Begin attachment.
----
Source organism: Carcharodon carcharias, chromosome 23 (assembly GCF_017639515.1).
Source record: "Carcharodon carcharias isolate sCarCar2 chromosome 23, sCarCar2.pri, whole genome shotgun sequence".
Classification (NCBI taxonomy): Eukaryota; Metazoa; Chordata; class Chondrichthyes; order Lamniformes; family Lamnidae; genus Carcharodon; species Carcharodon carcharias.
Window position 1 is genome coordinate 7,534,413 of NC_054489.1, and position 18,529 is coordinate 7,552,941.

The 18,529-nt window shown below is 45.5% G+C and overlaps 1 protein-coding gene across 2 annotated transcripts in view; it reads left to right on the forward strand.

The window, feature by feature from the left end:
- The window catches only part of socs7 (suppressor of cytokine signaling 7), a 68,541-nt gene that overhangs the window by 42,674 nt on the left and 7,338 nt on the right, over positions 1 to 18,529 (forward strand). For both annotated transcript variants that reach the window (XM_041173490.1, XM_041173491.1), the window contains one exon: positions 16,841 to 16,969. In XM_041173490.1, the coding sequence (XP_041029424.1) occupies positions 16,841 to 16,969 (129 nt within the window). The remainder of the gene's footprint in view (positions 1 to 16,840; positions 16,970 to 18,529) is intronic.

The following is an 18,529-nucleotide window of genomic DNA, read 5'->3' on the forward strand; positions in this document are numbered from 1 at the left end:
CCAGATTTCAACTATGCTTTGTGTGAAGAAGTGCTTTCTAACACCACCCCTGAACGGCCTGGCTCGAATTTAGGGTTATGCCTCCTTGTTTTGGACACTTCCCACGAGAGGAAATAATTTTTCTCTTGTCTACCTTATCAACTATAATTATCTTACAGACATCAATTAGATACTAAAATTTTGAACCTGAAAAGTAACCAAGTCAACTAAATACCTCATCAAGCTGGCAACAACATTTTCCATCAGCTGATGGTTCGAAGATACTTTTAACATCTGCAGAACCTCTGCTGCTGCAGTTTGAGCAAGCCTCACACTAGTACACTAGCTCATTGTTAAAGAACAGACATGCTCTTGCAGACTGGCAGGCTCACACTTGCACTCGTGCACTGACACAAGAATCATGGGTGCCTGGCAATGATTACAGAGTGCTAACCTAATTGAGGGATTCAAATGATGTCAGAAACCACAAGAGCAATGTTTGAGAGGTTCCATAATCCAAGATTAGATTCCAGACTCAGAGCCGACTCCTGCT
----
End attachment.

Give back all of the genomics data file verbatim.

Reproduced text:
Source organism: Carcharodon carcharias, chromosome 23 (assembly GCF_017639515.1).
Source record: "Carcharodon carcharias isolate sCarCar2 chromosome 23, sCarCar2.pri, whole genome shotgun sequence".
Classification (NCBI taxonomy): Eukaryota; Metazoa; Chordata; class Chondrichthyes; order Lamniformes; family Lamnidae; genus Carcharodon; species Carcharodon carcharias.
Window position 1 is genome coordinate 7,534,413 of NC_054489.1, and position 18,529 is coordinate 7,552,941.

The 18,529-nt window shown below is 45.5% G+C and overlaps 1 protein-coding gene across 2 annotated transcripts in view; it reads left to right on the forward strand.

The window, feature by feature from the left end:
- The window catches only part of socs7 (suppressor of cytokine signaling 7), a 68,541-nt gene that overhangs the window by 42,674 nt on the left and 7,338 nt on the right, over positions 1 to 18,529 (forward strand). For both annotated transcript variants that reach the window (XM_041173490.1, XM_041173491.1), the window contains one exon: positions 16,841 to 16,969. In XM_041173490.1, the coding sequence (XP_041029424.1) occupies positions 16,841 to 16,969 (129 nt within the window). The remainder of the gene's footprint in view (positions 1 to 16,840; positions 16,970 to 18,529) is intronic.

The following is an 18,529-nucleotide window of genomic DNA, read 5'->3' on the forward strand; positions in this document are numbered from 1 at the left end:
CCAGATTTCAACTATGCTTTGTGTGAAGAAGTGCTTTCTAACACCACCCCTGAACGGCCTGGCTCGAATTTAGGGTTATGCCTCCTTGTTTTGGACACTTCCCACGAGAGGAAATAATTTTTCTCTTGTCTACCTTATCAACTATAATTATCTTACAGACATCAATTAGATACTAAAATTTTGAACCTGAAAAGTAACCAAGTCAACTAAATACCTCATCAAGCTGGCAACAACATTTTCCATCAGCTGATGGTTCGAAGATACTTTTAACATCTGCAGAACCTCTGCTGCTGCAGTTTGAGCAAGCCTCACACTAGTACACTAGCTCATTGTTAAAGAACAGACATGCTCTTGCAGACTGGCAGGCTCACACTTGCACTCGTGCACTGACACAAGAATCATGGGTGCCTGGCAATGATTACAGAGTGCTAACCTAATTGAGGGATTCAAATGATGTCAGAAACCACAAGAGCAATGTTTGAGAGGTTCCATAATCCAAGATTAGATTCCAGACTCAGAGCCGACTCCTGCT